One area that would need to be addressed with the use of GPGPUs for heuristic programming is the issue of redundancy. Given that no methodology currently exists to maintain GPGPU functionality across two discrete units in a single system, either the programming path would need to account for multiple GPGPU engines within the general I/O complex or it would need to be designed into the heuristic path. In a clustered front end I/O stack (a la EMC’s Atmos), it would be a simple matter of having a GPGPU per individual node member with the overall software stack to process the heuristic path in a parallel fashion.

More Stories By Dave Graham

Dave Graham is a Technical Consultant with EMC Corporation where he focused on designing/architecting private cloud solutions for commercial customers.

Comments (0)

Share your thoughts on this story.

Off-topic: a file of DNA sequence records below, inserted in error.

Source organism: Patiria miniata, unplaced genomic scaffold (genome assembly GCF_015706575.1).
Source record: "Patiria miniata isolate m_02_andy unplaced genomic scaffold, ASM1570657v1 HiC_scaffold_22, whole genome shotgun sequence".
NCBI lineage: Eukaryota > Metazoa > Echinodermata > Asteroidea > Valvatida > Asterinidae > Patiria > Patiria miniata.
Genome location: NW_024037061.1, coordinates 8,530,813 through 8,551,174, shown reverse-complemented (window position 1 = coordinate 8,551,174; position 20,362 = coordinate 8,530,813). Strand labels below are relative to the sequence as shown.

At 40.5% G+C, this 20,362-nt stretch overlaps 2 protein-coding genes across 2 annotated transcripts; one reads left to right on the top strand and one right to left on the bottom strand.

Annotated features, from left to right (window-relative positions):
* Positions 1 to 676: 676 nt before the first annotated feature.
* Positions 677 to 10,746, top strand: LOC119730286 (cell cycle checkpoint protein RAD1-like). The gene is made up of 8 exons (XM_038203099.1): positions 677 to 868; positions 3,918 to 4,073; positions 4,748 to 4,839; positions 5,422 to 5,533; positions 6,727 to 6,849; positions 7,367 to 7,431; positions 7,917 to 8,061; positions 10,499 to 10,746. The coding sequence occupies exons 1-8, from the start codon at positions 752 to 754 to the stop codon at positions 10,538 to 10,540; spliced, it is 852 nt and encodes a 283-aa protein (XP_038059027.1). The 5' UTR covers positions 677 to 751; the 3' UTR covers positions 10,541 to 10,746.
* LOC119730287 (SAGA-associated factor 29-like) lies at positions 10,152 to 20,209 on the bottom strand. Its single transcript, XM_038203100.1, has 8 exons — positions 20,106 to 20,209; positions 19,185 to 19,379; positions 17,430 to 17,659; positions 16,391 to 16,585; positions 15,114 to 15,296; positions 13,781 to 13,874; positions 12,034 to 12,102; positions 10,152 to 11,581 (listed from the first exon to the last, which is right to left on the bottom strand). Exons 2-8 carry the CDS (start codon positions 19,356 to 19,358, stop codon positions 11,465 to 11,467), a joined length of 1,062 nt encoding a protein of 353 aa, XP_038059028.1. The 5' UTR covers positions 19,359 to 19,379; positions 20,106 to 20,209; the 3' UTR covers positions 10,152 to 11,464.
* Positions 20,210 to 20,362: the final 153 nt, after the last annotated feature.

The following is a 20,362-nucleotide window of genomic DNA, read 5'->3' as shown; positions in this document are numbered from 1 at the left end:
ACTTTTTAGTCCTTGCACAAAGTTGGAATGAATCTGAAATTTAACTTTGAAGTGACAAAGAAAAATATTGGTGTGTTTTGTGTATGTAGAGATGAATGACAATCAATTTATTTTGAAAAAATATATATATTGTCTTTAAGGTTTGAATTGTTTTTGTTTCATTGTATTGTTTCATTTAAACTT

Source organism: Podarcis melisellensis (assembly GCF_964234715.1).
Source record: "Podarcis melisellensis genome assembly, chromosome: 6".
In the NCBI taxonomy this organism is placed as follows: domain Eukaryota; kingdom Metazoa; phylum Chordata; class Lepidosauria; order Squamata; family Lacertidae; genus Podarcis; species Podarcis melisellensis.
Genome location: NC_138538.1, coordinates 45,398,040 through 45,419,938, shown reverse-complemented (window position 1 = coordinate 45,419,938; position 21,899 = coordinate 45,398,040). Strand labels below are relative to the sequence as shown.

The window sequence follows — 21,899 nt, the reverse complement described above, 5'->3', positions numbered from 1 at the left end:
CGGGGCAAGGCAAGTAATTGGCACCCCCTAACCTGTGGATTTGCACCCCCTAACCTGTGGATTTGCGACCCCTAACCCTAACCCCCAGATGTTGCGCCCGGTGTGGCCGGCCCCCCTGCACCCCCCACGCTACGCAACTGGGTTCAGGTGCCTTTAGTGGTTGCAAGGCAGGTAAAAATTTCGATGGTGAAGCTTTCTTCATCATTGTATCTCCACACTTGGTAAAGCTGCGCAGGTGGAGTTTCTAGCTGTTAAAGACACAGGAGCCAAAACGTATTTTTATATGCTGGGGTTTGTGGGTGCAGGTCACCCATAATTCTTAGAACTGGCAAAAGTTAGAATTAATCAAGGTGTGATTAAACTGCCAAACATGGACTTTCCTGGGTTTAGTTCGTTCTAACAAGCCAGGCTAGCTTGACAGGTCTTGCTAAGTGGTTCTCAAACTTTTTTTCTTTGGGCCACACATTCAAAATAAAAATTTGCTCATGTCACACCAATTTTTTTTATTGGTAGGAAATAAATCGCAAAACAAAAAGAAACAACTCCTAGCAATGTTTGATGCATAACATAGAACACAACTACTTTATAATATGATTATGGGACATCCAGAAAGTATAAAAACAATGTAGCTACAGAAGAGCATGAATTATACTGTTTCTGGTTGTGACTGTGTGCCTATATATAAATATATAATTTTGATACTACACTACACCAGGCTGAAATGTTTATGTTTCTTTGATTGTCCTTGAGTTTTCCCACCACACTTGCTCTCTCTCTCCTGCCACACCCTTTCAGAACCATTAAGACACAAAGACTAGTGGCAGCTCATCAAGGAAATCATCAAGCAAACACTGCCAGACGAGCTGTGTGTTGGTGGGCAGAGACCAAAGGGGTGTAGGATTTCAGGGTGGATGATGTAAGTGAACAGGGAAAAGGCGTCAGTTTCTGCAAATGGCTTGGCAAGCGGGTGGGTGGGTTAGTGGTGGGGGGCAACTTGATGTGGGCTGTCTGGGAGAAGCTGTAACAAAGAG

Add your comment
You must be signed in to add a comment. Sign-in | Register

In accordance with our Comment Policy, we encourage comments that are on topic, relevant and to-the-point. We will remove comments that include profanity, personal attacks, racial slurs, threats of violence, or other inappropriate material that violates our Terms and Conditions, and will block users who make repeated violations. We ask all readers to expect diversity of opinion and to treat one another with dignity and respect.

@CloudExpo Stories
There are many considerations when moving applications from on-premise to cloud. It is critical to understand the benefits and also challenges of this migration. A successful migration will result in lower Total Cost of Ownership, yet offer the same or higher level of robustness. Migration to cloud shifts computing resources from your data center, which can yield significant advantages provided that the cloud vendor an offer enterprise-grade quality for your application.